Cases Seen As Guide To 9/11 Fund Payouts
August 4, 2002
Cases Seen as Guide To 9/11 Fund Payouts
Stephanie Saul, Staff Writer
What is a life worth?
For the families of those killed and injured on Sept. 11, a starkly pragmatic answer to that age-old question will come soon, as Kenneth Feinberg, the special master of the federal victim’s compensation fund, releases his first round of payment calculations.
Lawyers advising victims and their families on whether to apply for the fund are watching the decisions closely. Those who participate in the program lose their right to sue. The outcomes will provide a window into how generously Feinberg is interpreting the fund’s complex formula, which allows him considerable discretion.
Will the payment to Richard Conte, a city firefighter from Rockland County who is suffering from lung damage, compensate him for the reduced pension he will receive because he can’t work overtime? The answer may determine whether hundreds of other firefighters apply for the program or sue the city, said Tony Gentile, the Manhattan lawyer representing Conte.
Will the fund give special treatment to the two boys left behind by Matthew Diaz? The Brooklyn carpenter died at the World Trade Center as his wife was in the final stages of metastatic breast cancer. Karen Diaz died in January, leaving the children with their only surviving grandparent.
Will Lenore Santoro of Manhattan, whose husband Mario Santoro was one of the first emergency medical workers at the scene, be paid for the chores her husband performed around the home in addition to his expected lifetime earnings? His “lost services” are calculated to be worth $250,000 alone, according to Lenore Santoro’s lawyer, Paul Scrudato.
Feinberg’s answers in the cases of Conte, Diaz and Santoro, as well as about a dozen other test cases, will help determine how many others ultimately apply for the fund or litigate their claims. So far, only 600 of the thousands of victims and their families have applied.
The cases were selected by Feinberg and Trial Lawyers Care, the group of plaintiff’s lawyers who are giving free legal assistance to many victims and their families.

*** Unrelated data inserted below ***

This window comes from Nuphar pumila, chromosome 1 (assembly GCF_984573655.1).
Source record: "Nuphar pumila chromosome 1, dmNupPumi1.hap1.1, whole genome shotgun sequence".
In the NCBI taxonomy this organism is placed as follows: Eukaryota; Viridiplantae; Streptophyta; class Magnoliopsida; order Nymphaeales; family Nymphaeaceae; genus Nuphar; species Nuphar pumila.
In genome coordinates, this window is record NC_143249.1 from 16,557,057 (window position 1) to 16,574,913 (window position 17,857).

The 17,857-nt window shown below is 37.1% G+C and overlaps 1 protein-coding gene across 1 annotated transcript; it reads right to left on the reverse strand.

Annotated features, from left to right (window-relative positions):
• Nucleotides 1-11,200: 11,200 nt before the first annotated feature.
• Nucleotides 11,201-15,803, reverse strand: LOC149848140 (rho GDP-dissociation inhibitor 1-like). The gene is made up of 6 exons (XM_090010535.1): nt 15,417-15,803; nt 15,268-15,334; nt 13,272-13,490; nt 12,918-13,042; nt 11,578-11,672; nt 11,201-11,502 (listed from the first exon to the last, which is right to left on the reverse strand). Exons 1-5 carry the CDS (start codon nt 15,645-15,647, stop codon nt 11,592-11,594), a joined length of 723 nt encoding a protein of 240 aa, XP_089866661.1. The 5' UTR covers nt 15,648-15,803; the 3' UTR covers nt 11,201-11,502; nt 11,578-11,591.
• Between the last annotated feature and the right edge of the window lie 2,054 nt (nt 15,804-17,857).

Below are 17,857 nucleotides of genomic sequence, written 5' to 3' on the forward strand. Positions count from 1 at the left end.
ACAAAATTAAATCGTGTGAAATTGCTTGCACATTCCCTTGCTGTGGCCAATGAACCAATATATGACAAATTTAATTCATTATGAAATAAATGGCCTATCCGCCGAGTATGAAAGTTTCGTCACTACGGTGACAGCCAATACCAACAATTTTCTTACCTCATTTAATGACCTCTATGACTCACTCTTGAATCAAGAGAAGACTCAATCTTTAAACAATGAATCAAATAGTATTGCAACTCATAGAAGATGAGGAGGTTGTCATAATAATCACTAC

“Generally, we tried to pick cases in which the issues would have broad application for a number of cases that come along,” said Larry Stewart, a Florida attorney who serves as president of Trial Lawyers Care, which was established after Sept. 11 by the American Trial Lawyers Association.
In the months following Feinberg’s appointment to lead the compensation fund, which is expected to pay an average award of about $1.5 million, the Justice Department published a set of rules for determining how the payments will be calculated.
Families will be paid for the anticipated lifetime earnings of a victim, plus a flat payment for “pain and suffering” of at least $250,000. The plan also will deduct taxes, the part of their salaries victims would have spent on themselves, and will subtract insurance payments and other death benefits.
Feinberg, a Washington, D.C., lawyer known for mediating large class action cases, also published a schedule of anticipated payouts, depending on a victim’s age and number of dependents.
Still, like a law that has not yet endured a court challenge, the rules are subject to interpretation. Feinberg has told attorneys that the compensation rulings will “case-by-case, build a common law of victim’s compensation,” according to Dan Kramer, a Paramus, N.J., lawyer who is representing the parents of Edwin Zambrana Jr., a Staten Island man who worked in a recycling project at the World Trade Center. Zambrana earned $7 an hour, but also was a caregiver for his mother, Lillian, who suffers from lupus.
According to Feinberg’s tables, the estate of carpenter Matthew Diaz, who earned $100,000 and had two children, would be entitled to about $2.9 million before deductions for life insurance and other death benefits.
Yet John Bonina, the Brooklyn lawyer representing the Diaz family, is arguing that his boys, Christopher, 4, and Michael, 7, are entitled to more compensation.
The children knew that their mother, who was in the final stages of metastatic breast cancer, was going to heaven, Bonina said. “The children had been told that daddy was always going to be there for you,” Bonina said.